Cask ale ‘helping pubs to survive’

By Luke Nicholls

- Last updated on GMT

Related tags: Beer

This is the fifth annual Cask Report and the fourth year in which cask has outperformed the on-trade beer market
This is the fifth annual Cask Report and the fourth year in which cask has outperformed the on-trade beer market
Cask ale drinkers are twice as likely to visit the pub as non-cask drinkers, spend more when they’re there and, most importantly, can’t switch to the supermarket to purchase their favourite drink.

These are the findings of The Cask Report 2011-12, published today. Cask continues to outperform the UK beer market and now has a 15 per cent share, according to the British Beer and Pub Association (BBPA) - equating to around one in every six pints sold across the country.

Report author Pete Brown said: “Cask ale can help pubs to not only survive, but to thrive. It’s attracting new drinkers who spend more in the pub than non-cask drinkers, making them valuable customers.

“Cask is shaking off its historic ‘flat cap’ image and is instead seen by younger consumers as a ‘cool’ drink. This increasingly positive picture of cask can only be good news for the pubs who sell it.”

A total of 7.8 million people drink cask beer in the UK – an 11 per cent increase since 2007. The number of 18-24 year old cask drinkers increased for the second year running and the number of women drinkers has doubled since 2008.

Affluent drinkers

“Cask is recruiting younger, affluent drinkers, growing distribution and, as our consumer research has shown, shaking off the negative image which has misrepresented it among target consumers for some years,” added Brown.

“Despite the decline in pub visits, cask drinkers are still going to the pub, spending on food and drink when there and, frequently, bringing groups of non-cask drinkers with them - as we’ve found that it’s usually the cask drinker who chooses the pub. If there’s a product out there that’s better designed for getting people back into Britain’s pubs, I can’t think of it.”

The ranks of cask ale drinkers are set to swell further next month thanks to National Cask Ale Week, running from 1-9 October. The campaign is focusing on 'Try Before You Buy', with 7,500 pubs offering free tasters all week.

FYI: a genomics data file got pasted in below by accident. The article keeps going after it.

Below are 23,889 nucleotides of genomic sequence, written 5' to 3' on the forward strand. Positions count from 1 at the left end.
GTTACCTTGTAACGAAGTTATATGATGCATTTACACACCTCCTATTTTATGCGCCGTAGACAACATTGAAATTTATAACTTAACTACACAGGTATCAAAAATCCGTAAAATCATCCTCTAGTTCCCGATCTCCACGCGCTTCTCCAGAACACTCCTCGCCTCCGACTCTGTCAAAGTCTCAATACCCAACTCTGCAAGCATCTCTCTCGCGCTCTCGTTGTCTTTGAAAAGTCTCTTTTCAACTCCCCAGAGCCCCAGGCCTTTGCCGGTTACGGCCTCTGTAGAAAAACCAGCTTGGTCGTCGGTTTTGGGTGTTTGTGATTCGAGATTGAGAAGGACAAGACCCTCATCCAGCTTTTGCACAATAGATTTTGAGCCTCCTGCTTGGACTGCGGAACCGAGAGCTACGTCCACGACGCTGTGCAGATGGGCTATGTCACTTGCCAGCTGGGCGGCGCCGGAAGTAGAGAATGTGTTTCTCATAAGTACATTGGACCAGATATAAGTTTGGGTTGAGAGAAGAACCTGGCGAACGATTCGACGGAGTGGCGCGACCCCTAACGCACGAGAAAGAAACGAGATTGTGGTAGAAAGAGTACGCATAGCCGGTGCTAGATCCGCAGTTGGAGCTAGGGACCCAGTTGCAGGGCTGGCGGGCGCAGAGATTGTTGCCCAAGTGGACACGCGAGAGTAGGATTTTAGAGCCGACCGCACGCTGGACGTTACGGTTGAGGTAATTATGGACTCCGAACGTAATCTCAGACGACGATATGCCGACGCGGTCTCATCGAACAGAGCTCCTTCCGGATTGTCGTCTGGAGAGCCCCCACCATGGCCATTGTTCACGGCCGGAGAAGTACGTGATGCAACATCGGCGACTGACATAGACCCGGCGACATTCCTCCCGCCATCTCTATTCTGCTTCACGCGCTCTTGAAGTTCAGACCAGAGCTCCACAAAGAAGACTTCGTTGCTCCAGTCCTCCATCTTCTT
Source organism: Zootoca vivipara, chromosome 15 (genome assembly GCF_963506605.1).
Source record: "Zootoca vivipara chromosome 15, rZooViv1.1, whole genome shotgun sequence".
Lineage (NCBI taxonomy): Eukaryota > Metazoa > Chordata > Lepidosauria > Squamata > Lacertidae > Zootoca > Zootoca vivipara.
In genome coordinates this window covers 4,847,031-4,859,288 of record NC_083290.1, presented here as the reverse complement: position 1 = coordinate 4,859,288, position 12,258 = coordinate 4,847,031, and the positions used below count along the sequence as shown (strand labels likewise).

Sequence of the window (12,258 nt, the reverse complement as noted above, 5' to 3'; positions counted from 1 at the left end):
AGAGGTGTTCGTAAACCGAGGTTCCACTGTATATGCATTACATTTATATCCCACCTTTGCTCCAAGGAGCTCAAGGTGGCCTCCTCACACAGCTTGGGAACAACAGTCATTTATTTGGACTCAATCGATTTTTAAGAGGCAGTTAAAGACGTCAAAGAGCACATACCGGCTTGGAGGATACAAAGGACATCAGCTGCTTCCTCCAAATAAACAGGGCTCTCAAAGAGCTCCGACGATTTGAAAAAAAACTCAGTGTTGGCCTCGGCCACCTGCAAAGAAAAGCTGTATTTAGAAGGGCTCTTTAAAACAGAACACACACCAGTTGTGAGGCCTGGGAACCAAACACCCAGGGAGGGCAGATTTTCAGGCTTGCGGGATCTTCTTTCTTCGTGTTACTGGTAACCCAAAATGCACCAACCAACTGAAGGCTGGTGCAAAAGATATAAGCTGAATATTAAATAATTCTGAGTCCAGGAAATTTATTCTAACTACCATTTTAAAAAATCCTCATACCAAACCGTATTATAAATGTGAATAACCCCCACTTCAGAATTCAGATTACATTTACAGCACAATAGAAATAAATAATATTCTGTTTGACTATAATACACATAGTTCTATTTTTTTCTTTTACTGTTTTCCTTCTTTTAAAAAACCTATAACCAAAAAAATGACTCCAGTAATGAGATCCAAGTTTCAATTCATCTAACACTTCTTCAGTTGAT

Related topics: Pubs & Bars, Trends & Reports, Business

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hooray for the smoking ban

Posted by zee,

I'm very pleased about the smoking ban. I go to the pub *more* as a result. And 80% of the adult population of the UK today don't smoke. (Stat: cancer research UK), up from 50% non smokers 30 years ago.

So why would any business target the ever more shrinking smokers and drive away new business from the nons?

That said, lots of my friends smoke and still come to the pub, and while they still nip in and out for a fag most of them are happy they're not at it all night.

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Umbrella and new friends

Posted by Fredrik Eich,

"To be honest, I prefer going outside to smoke and have made many new friends under the umbrella in the beer garden." Al.
Good, for you Al. But to be honest I prefer to smoke inside because I don't like handing over money to be cold and wet. So when the smoking ban is relaxed that is where you will find me - inside smoking,drinking and relaxing with old friends.

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No Way

Posted by Tony,

I have not been in a Pub since the smoking ban was forced upon us, like many others I do not see why I should have to stand out in the cold and wet to enjoy an evening out and pay ridiculous prices for the dubious pleasure to do so.
House parties are the way to go cheaper drink, a fag and good company.

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